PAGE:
Background: Improving the quality of follow-up provided to the 3 million U.S. breast cancer survivors is a high priority. Current guidelines do not provide guidance regarding who should participate in follow-up or what providers’ specific responsibilities should be. Given the multidisciplinary nature of breast cancer care, this results in significant variation and creates the potential for redundancy and/or gaps. Our objective was to provide insight into why different types of oncologists believe their participation in follow-up is necessary. Methods: A purposeful sample of breast medical, radiation, and surgical oncologists was identified (n = 35) and in-depth one-on-one interviews were conducted. Data were analyzed using content analysis. Results: Medical oncologists were driven by a sense of Responsibility for Ongoing Therapy, perceived Strong Patient Relationship, and belief that their systemic approach to follow-up represented a Specific Skillset beneficial to patients. In contrast, surgical and radiation oncologists were selective about which patients they followed, participating when they perceived their Specific Skillset of enhanced local–regional assessments would be valuable. Additionally, they endorsed participating to Ensure Follow-up is Received or not participating to Minimize Redundancy. These individual decisions led to either a Complementary Oncologist Team or Primary Oncologist follow-up approach. Conclusions: Oncologists’ feel responsible for the cancer-related components of follow-up. Differences amongst oncology specialists’ perceived responsibilities influenced decisions to provide ongoing follow-up. Based on these individual decisions, a Complementary Oncologist Team or Primary Oncologist model of care evolves organically. Guidelines that explicitly direct patients into a care model have the potential to significantly improve care quality and efficiency.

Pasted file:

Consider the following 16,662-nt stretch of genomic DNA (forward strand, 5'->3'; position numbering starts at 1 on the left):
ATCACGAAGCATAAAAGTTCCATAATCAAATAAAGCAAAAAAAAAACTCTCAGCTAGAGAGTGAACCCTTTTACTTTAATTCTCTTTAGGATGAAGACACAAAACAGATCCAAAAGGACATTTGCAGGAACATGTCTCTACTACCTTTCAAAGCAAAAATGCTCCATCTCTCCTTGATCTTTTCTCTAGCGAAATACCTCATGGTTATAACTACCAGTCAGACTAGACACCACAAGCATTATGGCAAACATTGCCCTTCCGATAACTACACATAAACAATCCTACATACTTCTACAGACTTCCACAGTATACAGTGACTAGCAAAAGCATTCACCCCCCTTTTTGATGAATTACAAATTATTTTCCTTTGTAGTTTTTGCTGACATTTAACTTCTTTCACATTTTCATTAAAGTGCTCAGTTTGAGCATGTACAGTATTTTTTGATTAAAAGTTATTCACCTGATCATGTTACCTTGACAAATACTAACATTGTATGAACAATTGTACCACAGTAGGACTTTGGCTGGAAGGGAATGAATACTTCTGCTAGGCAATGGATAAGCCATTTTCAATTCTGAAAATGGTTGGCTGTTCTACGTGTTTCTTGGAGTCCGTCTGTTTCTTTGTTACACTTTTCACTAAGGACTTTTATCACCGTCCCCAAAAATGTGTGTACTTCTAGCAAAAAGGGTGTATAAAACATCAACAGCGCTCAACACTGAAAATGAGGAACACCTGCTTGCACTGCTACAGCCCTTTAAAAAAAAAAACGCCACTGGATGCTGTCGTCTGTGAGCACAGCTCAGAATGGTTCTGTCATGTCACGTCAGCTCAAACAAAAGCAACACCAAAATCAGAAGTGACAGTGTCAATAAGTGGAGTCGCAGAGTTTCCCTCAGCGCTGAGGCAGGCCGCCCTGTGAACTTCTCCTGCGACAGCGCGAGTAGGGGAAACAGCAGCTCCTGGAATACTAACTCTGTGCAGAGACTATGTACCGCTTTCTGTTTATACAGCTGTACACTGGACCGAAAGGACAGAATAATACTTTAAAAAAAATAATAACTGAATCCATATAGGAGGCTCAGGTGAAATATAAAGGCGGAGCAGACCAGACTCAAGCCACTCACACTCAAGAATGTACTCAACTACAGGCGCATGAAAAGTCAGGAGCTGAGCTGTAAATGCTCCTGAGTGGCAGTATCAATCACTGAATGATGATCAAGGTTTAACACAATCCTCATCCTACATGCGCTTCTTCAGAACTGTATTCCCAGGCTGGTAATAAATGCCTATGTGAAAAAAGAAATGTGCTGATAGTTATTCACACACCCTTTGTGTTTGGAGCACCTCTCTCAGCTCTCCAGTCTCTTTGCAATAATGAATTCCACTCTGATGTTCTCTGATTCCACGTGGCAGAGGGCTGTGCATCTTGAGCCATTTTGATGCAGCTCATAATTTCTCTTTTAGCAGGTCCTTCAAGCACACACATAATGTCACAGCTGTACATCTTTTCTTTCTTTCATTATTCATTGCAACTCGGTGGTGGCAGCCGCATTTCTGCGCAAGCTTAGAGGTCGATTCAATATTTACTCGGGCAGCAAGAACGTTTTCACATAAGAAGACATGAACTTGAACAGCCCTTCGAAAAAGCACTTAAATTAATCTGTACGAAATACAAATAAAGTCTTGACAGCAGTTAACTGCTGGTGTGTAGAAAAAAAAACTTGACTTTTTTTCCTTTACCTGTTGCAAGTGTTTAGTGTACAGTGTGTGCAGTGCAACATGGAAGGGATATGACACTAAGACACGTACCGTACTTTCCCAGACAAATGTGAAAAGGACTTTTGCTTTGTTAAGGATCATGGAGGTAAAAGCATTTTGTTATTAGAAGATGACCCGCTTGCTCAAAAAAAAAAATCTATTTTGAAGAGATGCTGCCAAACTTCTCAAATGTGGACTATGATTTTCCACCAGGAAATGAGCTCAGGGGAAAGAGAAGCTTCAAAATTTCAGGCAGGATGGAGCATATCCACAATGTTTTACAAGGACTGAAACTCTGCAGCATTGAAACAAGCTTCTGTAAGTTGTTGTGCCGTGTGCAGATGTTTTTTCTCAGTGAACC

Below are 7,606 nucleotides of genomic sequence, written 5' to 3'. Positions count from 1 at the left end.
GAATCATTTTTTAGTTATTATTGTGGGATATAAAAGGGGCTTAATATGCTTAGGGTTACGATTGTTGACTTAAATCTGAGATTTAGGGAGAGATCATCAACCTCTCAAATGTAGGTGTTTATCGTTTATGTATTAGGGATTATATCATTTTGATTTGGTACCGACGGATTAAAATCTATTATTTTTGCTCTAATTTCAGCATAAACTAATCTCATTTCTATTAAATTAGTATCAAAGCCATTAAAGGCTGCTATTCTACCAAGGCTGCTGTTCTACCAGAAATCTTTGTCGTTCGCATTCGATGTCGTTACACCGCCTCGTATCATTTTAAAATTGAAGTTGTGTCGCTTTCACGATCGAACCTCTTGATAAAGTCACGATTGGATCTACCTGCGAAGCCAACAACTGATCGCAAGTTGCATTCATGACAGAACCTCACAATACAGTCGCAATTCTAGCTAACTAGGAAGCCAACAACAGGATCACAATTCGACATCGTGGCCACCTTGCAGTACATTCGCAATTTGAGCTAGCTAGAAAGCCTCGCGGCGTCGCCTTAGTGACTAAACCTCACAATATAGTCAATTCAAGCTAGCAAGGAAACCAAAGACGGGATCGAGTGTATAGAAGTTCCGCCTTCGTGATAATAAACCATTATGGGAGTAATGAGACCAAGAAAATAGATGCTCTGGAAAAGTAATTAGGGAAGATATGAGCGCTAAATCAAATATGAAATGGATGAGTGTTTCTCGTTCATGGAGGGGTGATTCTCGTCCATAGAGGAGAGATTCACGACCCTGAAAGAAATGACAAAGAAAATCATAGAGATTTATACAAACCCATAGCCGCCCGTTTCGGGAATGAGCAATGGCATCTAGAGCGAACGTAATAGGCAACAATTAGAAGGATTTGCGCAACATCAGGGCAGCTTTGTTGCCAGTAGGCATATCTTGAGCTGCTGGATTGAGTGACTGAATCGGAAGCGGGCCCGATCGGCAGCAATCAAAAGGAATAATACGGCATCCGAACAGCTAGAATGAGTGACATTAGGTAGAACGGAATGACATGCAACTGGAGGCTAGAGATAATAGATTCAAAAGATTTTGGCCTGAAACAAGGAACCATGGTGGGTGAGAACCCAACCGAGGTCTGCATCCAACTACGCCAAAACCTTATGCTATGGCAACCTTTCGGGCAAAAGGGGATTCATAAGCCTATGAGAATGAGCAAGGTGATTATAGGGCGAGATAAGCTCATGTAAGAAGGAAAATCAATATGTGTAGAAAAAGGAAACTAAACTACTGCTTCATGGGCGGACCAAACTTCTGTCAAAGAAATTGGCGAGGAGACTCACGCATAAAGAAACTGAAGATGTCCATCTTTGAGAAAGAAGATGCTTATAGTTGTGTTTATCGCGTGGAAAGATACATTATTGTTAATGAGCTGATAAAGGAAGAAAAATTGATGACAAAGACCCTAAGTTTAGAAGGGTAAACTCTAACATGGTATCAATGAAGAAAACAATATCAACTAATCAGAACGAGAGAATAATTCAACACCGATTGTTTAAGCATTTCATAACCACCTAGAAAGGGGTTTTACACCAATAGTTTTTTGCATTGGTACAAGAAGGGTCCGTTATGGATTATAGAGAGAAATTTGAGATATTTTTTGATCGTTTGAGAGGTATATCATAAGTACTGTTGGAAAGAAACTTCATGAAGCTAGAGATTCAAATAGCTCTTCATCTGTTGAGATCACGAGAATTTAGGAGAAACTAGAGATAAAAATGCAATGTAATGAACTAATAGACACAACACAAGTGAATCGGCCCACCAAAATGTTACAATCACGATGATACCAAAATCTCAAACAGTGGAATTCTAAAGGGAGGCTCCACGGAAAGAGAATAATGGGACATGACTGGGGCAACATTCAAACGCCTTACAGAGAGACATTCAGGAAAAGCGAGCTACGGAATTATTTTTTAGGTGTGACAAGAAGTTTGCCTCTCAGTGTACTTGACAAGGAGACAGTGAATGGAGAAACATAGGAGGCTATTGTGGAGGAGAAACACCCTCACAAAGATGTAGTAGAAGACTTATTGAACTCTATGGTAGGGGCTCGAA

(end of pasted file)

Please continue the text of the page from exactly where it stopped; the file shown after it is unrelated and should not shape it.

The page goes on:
ASJC Scopus subject areas